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Supreme Court, Appellate Division, Third Department, New York.

Donna BROWN et al., Appellants, v. Willabell JOHNSON, Doing Business as Riverside Hotel, Respondent.

Decided: July 24, 1997

Before MIKOLL, J.P., and MERCURE, CREW, YESAWICH and PETERS, JJ. Poissant & Nichols P.C. (Stephen A. Vanier, of counsel), Malone, for appellants. Fischer, Bessette & Muldowney (Richard F. Hunter, of counsel), Malone, for respondent.

Appeal from an order of the Supreme Court (Demarest, J.), entered October 24, 1996 in St. Lawrence County, which, inter alia, granted defendant's motion for summary judgment dismissing the complaint.

Plaintiff Donna Brown (hereinafter plaintiff) was injured when she fell while “fast dancing” on the dance floor of defendant's hotel.   Plaintiff and her husband, derivatively, sued defendant for damages.   After issue was joined and depositions taken, defendant made a motion for summary judgment on the basis that plaintiffs failed to show constructive or actual notice of any hazardous condition causing plaintiff's fall and sought, as well, the protection from the “storm in progress” defense.   Plaintiffs cross-moved for summary judgment, asserting that the lack of a floor mat and/or the existence of soap on the mop used to dry the floor created the hazardous condition.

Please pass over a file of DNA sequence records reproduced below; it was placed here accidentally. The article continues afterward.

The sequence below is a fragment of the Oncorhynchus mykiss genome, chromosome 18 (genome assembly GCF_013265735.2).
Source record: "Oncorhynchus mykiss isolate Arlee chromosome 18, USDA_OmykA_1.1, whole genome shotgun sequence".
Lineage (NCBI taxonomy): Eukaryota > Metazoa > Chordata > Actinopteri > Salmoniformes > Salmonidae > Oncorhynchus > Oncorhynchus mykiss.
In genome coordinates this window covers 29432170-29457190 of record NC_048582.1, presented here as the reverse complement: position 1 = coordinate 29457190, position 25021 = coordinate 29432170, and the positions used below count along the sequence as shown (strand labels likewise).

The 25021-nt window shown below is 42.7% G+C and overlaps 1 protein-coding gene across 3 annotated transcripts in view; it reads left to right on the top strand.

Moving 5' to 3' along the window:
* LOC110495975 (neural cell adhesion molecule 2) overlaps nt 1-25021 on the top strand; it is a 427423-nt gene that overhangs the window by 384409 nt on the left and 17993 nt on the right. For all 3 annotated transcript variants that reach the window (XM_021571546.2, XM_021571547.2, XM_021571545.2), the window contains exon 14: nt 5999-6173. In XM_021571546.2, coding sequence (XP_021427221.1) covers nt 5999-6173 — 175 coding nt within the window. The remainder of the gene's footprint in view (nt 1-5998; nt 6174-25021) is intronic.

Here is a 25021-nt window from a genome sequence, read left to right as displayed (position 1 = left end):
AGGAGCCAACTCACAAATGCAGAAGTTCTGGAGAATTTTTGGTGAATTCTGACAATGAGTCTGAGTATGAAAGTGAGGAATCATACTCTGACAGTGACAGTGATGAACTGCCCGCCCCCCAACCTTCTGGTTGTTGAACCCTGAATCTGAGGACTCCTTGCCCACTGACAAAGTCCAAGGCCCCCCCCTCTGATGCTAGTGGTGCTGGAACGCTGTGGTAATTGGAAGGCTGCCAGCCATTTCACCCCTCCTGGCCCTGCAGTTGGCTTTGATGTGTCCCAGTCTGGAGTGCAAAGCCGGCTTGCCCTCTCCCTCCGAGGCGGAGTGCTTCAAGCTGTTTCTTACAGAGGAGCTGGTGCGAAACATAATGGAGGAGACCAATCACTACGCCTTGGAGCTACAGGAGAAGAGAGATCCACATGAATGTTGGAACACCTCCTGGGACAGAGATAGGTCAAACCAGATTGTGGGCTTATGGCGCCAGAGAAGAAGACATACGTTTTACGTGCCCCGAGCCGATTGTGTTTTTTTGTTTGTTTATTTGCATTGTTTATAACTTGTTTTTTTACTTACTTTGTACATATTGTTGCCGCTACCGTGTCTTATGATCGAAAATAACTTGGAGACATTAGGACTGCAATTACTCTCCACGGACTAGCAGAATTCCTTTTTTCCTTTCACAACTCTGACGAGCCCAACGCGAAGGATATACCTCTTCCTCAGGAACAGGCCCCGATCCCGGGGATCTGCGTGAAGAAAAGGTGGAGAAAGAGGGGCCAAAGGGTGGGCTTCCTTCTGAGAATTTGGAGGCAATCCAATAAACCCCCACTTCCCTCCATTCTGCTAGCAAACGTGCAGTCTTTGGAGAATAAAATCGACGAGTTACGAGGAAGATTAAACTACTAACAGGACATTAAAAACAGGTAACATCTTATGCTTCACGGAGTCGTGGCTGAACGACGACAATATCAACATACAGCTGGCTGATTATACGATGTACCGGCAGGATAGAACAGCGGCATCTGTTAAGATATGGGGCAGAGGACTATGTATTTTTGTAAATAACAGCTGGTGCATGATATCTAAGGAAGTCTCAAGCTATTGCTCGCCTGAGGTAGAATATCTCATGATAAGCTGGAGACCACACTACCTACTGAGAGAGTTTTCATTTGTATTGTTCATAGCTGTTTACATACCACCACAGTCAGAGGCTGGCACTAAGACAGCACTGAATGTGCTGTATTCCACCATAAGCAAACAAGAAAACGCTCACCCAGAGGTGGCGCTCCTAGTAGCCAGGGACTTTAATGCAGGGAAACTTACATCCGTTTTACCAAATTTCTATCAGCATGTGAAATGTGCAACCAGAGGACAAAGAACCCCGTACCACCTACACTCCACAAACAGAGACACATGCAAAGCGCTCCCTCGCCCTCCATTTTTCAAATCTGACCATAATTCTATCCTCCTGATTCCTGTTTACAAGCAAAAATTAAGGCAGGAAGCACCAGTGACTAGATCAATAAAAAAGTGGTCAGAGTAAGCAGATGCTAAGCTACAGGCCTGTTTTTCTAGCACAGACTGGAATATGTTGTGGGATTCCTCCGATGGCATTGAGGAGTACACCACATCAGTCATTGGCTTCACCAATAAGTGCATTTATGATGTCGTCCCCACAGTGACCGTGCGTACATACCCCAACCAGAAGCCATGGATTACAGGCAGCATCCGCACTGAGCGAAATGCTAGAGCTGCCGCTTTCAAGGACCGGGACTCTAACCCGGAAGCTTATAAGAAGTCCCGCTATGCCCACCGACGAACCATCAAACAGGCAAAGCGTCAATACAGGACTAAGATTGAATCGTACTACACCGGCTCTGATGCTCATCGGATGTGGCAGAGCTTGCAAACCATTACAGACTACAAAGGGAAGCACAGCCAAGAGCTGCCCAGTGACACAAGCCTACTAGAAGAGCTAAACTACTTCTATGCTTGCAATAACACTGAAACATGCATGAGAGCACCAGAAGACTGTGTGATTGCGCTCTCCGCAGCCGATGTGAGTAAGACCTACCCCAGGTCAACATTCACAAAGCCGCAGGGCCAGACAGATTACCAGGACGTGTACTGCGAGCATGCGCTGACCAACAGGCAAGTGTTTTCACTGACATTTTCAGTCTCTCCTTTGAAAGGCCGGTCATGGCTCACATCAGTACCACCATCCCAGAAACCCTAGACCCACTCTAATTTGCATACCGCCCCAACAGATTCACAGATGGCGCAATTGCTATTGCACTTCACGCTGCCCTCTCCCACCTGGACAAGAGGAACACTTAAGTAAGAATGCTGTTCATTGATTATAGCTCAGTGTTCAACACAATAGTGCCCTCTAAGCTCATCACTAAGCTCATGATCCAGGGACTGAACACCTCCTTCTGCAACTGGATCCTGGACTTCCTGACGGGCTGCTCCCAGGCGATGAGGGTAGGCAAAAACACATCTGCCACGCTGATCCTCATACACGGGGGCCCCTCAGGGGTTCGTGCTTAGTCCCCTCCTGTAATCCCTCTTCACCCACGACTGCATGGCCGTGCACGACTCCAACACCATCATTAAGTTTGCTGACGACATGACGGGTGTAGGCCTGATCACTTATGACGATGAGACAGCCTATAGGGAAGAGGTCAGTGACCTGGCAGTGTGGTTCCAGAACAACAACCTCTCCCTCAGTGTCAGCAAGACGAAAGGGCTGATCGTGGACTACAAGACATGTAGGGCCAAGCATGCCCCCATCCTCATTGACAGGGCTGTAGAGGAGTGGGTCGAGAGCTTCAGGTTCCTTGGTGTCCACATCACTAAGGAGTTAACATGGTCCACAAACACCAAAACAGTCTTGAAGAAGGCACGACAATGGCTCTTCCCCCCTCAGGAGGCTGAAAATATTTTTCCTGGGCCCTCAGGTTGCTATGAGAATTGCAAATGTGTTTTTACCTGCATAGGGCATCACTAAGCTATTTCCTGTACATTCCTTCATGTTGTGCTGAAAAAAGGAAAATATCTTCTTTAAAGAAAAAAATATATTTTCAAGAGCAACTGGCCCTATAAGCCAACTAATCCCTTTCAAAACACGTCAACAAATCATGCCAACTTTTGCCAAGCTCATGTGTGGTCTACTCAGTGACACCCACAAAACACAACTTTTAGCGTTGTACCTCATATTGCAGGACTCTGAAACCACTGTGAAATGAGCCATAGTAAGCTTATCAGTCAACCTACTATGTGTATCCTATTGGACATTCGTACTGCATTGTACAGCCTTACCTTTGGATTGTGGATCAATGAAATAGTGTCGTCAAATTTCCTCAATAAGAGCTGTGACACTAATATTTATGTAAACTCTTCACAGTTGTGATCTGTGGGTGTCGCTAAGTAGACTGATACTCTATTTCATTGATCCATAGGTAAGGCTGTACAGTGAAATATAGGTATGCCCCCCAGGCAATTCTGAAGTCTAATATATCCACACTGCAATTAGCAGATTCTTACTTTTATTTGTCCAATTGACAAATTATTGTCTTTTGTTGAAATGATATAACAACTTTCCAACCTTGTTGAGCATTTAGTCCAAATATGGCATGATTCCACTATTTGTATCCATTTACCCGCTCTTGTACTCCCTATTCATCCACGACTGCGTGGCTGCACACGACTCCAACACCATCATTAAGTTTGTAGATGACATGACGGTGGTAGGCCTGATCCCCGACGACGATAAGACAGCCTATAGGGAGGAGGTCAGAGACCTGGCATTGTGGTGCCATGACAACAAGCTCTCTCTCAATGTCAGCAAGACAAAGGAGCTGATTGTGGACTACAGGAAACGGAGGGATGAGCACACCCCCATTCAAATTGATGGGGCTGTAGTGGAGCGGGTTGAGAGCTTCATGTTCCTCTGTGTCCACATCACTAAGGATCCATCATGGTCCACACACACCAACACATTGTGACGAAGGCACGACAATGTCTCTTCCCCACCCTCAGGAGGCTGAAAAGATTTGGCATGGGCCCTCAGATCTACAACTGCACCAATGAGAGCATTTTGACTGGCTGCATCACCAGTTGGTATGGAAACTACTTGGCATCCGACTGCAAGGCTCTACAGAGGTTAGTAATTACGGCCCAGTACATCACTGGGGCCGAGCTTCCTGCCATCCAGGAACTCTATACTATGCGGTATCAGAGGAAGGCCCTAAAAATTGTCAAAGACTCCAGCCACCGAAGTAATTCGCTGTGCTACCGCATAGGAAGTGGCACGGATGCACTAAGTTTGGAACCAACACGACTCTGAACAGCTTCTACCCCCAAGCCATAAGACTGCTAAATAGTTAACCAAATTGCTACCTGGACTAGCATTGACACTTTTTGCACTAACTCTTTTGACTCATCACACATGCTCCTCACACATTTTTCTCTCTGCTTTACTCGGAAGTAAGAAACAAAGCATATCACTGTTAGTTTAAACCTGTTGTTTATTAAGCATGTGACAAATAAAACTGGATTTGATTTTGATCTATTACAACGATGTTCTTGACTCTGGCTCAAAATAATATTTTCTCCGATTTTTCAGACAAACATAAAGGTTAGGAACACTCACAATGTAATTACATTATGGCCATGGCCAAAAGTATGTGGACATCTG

Supreme Court held that there was no evidence that defendant or her employee had actual notice that the floor was wet and that there was insufficient proof to establish constructive notice of a dangerous condition.   Defendant's motion for summary judgment was granted and plaintiffs' cross motion was denied.

 It was plaintiffs' duty to show that defendant had actual or constructive knowledge of a hazardous condition which caused plaintiff to fall and that defendant had a reasonable time to correct the condition (see, Boyko v. Limowski, 223 A.D.2d 962, 636 N.Y.S.2d 901).   Constructive notice requires a showing that the condition was visible and apparent and existed for a sufficient period of time prior to the accident to permit defendant to discover it and take corrective action (see, Trujillo v. Riverbay Corp., 153 A.D.2d 793, 794, 545 N.Y.S.2d 2).

 It is uncontroverted that an off-duty employee had dried the area of free-standing water within 10 minutes of plaintiff's fall.   The employee averred that she had no actual notice of standing water accumulating in the area during this 10-minute period.   It is also urged that, in any event, so short a period of time is insufficient to impute constructive notice to the owner (see, Maiorano v. Price Chopper Operating Co., 221 A.D.2d 698, 699, 633 N.Y.S.2d 413).

Having failed to set forth a sufficient factual basis establishing either actual or constructive notice of a hazardous condition, plaintiffs have not met their burden of establishing the existence of a question of fact requiring a trial.   Supreme Court correctly ruled that defendant was entitled to summary judgment.

ORDERED that the order is affirmed, with costs.

MIKOLL, Justice Presiding.


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